Written by: Jenna Blum,  Doctoral Student and CommuniCamp™ Counselor Supervisor, SMart Center

It is a very anxiety-provoking time right now with all of the uncertainty regarding COVID-19. People from all around the world are worried about loved ones (individuals who are either older or immunocompromised) getting sick, financial stress, feeling socially isolated and distant from everyone, and not knowing where to turn. Even though this is a very rare time in our lives and many, if not all, of us have never faced this type of world-wide fear, there are ways to cope with this anxiety. My name is Jenna Blum and I am a doctoral student at the SMart Center. I have worked at this center for years and one of the best feelings in the world is being able to help children/teens and adults from all around the world minimize their anxiety levels by adding simple coping skills into their everyday life. I am here today to share that many of the strategies that are learned could still be maintained in a home environment while quarantined.

  1. It is important to stay connected with friends, family, co-workers, and social life

With many people now working from home, it is very easy to feel stuck inside. People wake up every day following the same routine without connecting with anyone in the outside world. As of right now, gyms, schools, restaurants, and nonessential businesses are all closed for the unforeseeable future, which brings up a lot of fear and anxiety. Social distancing may be essential to slow the spread of the disease, but we are allowed to stay connected virtually. Staying connected will lessen anxiety because it will minimize the feeling of isolation and loneliness. Just because we might be physically isolated, doesn’t mean we have to be socially isolated. Being quarantined is a great opportunity to catch up with family and friends.


  • Set a time to FaceTime with relatives, friends, or people that you want to catch up with. This will heighten your emotional connection and minimize your sense of isolation.
  • Call a friend while you’re walking around the neighborhood. This will allow you to work on both your physical and mental health simultaneously.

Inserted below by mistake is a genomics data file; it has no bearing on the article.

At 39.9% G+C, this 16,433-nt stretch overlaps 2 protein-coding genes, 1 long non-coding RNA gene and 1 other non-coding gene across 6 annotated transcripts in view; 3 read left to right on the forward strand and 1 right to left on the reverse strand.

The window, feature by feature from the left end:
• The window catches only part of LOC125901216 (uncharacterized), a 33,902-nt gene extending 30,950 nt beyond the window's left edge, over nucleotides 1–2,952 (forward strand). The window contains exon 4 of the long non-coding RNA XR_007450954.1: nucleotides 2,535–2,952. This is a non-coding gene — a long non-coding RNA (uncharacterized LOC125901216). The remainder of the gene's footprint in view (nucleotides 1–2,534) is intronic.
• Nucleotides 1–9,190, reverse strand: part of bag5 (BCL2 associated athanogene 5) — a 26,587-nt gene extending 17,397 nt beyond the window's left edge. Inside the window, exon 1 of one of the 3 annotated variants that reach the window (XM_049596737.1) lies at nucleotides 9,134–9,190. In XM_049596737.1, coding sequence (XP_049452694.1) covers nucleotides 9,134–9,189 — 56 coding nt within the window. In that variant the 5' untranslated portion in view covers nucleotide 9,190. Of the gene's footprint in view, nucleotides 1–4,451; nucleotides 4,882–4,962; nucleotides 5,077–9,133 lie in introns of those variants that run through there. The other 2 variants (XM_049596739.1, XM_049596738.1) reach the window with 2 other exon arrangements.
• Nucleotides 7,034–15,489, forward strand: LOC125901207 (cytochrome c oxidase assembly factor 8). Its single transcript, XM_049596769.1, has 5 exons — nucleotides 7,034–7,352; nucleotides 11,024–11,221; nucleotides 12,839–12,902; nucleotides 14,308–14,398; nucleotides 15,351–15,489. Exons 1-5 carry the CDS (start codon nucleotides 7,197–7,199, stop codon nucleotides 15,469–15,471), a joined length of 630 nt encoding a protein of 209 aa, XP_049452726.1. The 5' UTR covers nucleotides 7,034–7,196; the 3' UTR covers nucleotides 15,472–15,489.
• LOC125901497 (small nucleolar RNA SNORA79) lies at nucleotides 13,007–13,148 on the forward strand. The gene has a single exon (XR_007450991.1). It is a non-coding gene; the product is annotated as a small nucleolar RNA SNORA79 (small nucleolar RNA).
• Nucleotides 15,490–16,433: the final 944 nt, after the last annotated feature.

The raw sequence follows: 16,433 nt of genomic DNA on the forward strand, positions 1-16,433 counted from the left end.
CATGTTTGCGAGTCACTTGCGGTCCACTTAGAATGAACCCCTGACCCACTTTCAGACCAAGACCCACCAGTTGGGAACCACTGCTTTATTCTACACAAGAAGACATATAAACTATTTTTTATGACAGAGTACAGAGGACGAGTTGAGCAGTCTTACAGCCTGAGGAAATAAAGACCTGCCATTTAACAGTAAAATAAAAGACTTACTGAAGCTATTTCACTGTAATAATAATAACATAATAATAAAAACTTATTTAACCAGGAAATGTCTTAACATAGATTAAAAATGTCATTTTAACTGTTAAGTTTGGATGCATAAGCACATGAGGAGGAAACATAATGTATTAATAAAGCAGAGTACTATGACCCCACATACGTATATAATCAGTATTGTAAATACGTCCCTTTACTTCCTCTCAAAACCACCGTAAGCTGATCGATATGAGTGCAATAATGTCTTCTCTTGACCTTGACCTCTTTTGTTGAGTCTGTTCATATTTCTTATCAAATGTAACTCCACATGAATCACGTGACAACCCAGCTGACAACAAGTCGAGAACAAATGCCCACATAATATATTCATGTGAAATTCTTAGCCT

1. Focus on what you can control, rather than what you can’t

It is very easy to focus on all of the negatives that are currently surrounding us. Many of us don’t know how long it will be until we can go back to work, travel, physically spend time with our loved ones, and continue with our everyday lives. Remember that your feelings are valid and normal at this tough time and many others are feeling the same way. Focusing on what we CAN’T control will only create more anxiety. Instead, it is important to focus on what we CAN control. Think about the question, “what are things in your life where you feel in control and how does it feel that you are capable of controlling it?” In a time of panic, questions like these will keep a person in reality. Instead of catastrophizing about constantly feeling out of control, thinking about the things in our lives that we still have control over will ensure that everything will remain okay. Everything that is going on in life is only temporary, so it is important to find the comfort in knowing that everyone in the world is going through this uncertainty together. That being said, when the world is being hard on us, it may be easy to place that anger on ourselves. Instead of beating yourself up, give yourself a break! Remind yourself that you are doing the best you can, and if you believe you aren’t, then keep fighting. Being appreciative for the simple pleasures will lessen your anxiety and fear. Be present and remember to only focus on today, rather than thinking too long-term. After all, every day is a new day and you don’t know what tomorrow may bring.